ARTS & CULTURE
01/31/2017 05:07 pm ET | Updated Feb 02, 2017

Searches For 'Betrayal' Spike After Spicer Is Asked To Define It

Spicer refused to define the word during a press conference.

Press Secretary Sean Spicer may not want to define the word “betrayal,” but Merriam-Webster will gladly do so.

The publishing company said that the look-ups for the word “betrayal” had spiked on Jan. 31, shortly after a press conference with Spicer.

Yuri Gripas / Reuters

In the conference, Spicer addressed the recent firing of Acting Attorney General Sally Yates. President Trump fired Yates for refusing to defend his executive order barring refugees and others from seven majority-Muslim nations, and for sending a letter opposing the ban to the Department of Justice.

Trump issued a memo about Yates’ refusal that indicated she “betrayed the Department of Justice.”

After a reporter asked about Spicer’s use of the word “betrayal” regarding Trump’s assessment of Yates’ actions, another asked, “Why use the word betrayal?” This led to Spicer being asked to define the word. He insisted he wouldn’t.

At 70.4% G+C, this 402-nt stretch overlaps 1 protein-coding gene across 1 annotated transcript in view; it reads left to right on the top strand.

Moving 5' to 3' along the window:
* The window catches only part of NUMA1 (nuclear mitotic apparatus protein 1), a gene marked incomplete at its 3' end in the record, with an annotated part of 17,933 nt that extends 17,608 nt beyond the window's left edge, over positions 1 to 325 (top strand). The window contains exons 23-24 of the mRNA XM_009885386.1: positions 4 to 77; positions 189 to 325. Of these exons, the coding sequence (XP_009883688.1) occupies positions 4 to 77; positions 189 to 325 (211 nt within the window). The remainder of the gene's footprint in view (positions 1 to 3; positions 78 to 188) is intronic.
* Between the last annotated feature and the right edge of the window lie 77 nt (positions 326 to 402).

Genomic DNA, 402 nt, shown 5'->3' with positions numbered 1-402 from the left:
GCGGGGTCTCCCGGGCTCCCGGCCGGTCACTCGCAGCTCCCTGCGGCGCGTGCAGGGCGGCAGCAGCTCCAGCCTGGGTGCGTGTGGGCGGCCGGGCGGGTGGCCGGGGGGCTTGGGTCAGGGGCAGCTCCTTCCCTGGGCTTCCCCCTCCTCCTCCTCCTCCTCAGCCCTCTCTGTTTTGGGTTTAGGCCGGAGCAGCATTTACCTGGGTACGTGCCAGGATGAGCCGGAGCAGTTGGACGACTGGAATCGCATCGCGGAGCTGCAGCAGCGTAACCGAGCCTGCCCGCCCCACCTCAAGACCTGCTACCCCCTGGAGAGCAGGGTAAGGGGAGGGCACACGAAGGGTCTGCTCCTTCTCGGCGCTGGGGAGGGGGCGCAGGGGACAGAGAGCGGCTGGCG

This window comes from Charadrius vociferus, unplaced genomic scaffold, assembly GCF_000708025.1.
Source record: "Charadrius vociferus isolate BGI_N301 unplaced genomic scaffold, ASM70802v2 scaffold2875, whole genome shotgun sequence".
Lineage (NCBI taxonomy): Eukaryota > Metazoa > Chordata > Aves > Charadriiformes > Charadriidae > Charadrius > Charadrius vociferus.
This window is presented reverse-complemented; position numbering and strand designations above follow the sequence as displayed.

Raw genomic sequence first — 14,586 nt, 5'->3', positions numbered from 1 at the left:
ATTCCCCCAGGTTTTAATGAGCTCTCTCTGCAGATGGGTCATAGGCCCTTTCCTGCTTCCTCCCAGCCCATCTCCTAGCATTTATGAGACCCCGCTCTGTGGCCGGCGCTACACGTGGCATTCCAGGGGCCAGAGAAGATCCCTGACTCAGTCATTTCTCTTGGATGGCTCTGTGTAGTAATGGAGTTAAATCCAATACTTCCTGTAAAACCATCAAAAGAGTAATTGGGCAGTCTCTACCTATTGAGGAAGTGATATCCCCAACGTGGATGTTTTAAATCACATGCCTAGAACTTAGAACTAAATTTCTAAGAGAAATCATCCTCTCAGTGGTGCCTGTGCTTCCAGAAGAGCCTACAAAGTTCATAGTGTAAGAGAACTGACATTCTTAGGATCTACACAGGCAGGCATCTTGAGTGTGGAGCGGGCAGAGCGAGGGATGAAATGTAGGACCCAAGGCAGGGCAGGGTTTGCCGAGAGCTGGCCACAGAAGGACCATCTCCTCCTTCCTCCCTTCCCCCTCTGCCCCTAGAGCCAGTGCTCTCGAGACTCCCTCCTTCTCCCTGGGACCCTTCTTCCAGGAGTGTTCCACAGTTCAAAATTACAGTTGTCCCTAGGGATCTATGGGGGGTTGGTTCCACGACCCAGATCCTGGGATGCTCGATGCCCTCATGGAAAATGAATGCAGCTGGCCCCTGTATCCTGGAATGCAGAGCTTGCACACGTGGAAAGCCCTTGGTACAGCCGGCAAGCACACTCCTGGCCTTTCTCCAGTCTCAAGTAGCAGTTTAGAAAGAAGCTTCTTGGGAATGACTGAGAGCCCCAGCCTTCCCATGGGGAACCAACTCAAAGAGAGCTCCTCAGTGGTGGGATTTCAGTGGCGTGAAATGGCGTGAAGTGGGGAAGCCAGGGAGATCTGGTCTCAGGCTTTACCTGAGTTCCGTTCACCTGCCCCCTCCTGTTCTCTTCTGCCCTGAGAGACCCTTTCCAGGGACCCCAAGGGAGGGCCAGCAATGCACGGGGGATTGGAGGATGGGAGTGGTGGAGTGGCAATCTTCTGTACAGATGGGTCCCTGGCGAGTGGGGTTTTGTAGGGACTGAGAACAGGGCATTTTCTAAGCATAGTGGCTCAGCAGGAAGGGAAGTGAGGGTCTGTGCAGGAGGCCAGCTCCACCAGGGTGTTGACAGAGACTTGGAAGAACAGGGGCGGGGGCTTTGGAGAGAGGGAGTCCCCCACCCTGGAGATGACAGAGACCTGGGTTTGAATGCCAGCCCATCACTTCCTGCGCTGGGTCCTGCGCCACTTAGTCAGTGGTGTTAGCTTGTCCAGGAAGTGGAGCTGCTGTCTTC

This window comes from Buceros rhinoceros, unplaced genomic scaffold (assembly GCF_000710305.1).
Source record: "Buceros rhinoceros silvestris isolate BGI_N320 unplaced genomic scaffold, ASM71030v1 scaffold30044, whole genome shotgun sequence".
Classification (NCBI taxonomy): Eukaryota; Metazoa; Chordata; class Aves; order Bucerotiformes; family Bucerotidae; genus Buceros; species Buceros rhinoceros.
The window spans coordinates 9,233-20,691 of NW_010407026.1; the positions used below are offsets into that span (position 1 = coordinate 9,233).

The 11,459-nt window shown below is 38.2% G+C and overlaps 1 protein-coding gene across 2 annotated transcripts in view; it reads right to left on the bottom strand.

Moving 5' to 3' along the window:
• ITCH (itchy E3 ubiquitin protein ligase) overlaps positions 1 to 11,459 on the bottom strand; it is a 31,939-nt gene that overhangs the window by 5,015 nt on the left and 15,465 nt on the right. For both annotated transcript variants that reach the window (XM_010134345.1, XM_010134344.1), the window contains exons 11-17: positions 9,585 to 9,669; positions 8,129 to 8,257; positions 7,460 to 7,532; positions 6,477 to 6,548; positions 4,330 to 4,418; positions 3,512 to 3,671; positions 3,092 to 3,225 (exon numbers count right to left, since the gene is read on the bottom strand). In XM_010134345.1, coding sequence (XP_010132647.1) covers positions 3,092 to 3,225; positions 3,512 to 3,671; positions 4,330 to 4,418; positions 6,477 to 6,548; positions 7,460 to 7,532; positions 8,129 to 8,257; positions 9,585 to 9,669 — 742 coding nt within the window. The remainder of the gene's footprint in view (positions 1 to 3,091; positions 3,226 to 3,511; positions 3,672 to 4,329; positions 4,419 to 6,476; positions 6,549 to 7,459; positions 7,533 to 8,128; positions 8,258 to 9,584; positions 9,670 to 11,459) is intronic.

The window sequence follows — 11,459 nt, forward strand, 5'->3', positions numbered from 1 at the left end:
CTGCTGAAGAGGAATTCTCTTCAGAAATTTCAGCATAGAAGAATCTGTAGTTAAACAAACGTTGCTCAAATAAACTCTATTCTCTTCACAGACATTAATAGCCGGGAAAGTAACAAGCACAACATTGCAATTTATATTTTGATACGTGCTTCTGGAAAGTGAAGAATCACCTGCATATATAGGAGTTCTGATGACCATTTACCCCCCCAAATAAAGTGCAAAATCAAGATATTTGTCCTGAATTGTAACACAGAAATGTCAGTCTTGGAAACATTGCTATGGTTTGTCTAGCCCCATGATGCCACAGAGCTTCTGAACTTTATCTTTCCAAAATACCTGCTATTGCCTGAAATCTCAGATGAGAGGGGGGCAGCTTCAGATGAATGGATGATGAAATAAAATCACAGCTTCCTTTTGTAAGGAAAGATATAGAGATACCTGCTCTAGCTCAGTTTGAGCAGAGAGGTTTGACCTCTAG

But, as dictionaries are wont to do, Merriam-Webster is here to educate us on what it all means.

Their definition is as follows:

Betrayal is the noun that came from the verb betray, which has several meanings, including ‘to deliver to an enemy by treachery,’ ‘to fail or desert especially in time of need,’ ‘to reveal unintentionally,’ and ‘to disclose in violation of confidence.’ Betrayal means ‘the act of betraying or fact of being betrayed.’”

So, there you have it. You can infer for yourself whether or not it was the right word for what Yates did. These are just the facts.


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